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Title:A painterly performance of politeness: Jean-Étienne Liotard’s "Still Life: Tea Set" and identity in eighteenth-century England
Author(s):Kalaher, Emily Danielle
Department / Program:Art & Design
Discipline:Art History
Degree Granting Institution:University of Illinois at Urbana-Champaign
Degree:M.A.
Genre:Thesis
Subject(s):Jean-Etienne Liotard
still life
tea set
identity
self-fashioning
eighteenth-century
England
Liotard
surface
ancien regime of identity
polite
politeness
polish
agency
consumerism
middling sort
middle class
Georgian
le peintre turc
tea
porcelain
blur
sugar
Abstract:This thesis explores how Jean-Etienne Liotard’s 1783 painting, Still Life: Tea Set, functioned within its eighteenth-century context. Rather than considering the image as an academic exercise, depiction of the chinoiserie craze, or as evidence of the aging artist’s waning virtuosity, as other scholars have done, I argue that Still Life: Tea Set functioned as an active agent within its specific social matrix. Utilizing eighteenth-century sources as well as the work of contemporary scholars, this study closely examines the still life in relation to the phenomena of politeness and superficial self-fashioning, or the ancien régime of identity—a concept put forth by Dror Wahrman. When considered within the historically situated themes of eighteenth-century consumerism, the emergence of the Georgian middle-class, and polite society, it becomes clear that Still Life: Tea Set was an image created for consumption within a very specific cultural matrix, within which it was able to actively generate a range of flexible meanings for viewers.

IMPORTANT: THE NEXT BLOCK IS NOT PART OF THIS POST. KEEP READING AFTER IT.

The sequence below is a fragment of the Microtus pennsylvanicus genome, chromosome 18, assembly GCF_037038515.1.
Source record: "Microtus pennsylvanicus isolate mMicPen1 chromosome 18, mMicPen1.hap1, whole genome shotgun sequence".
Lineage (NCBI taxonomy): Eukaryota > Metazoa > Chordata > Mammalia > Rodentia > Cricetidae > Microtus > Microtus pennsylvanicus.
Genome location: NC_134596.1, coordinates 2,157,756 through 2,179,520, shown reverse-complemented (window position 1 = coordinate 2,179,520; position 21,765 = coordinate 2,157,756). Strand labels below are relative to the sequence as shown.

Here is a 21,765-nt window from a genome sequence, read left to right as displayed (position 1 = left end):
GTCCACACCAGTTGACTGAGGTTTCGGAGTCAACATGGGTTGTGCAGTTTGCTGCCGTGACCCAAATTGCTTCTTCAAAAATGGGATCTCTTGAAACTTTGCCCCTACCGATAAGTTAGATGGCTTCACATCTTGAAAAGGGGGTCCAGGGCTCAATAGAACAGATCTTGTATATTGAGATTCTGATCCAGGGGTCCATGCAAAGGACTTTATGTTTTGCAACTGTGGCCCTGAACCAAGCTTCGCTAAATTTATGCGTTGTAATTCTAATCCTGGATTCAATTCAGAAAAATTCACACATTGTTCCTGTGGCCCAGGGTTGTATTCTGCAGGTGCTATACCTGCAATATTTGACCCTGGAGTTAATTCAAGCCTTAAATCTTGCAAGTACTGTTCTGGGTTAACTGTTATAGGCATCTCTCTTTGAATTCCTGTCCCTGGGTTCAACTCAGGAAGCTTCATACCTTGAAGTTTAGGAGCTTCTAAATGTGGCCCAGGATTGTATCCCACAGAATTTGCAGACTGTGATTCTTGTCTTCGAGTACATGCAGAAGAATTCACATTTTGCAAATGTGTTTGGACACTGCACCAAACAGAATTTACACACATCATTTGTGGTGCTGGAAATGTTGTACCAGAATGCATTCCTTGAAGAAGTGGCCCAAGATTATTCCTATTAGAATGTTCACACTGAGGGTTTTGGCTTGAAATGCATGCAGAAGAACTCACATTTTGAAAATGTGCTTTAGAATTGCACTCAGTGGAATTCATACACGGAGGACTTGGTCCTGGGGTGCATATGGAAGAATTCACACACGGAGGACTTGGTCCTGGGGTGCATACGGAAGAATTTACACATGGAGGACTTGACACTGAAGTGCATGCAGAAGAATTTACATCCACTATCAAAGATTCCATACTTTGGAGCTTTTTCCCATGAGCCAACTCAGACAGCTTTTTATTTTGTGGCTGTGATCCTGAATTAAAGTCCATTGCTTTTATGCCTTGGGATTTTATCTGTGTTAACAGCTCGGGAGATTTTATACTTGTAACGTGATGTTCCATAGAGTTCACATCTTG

Issue Date:2015-12-10
Type:Thesis
URI:http://hdl.handle.net/2142/89085
Rights Information:Copyright 2015 Emily D. Kalaher
Date Available in IDEALS:2016-03-02
Date Deposited:2015-12


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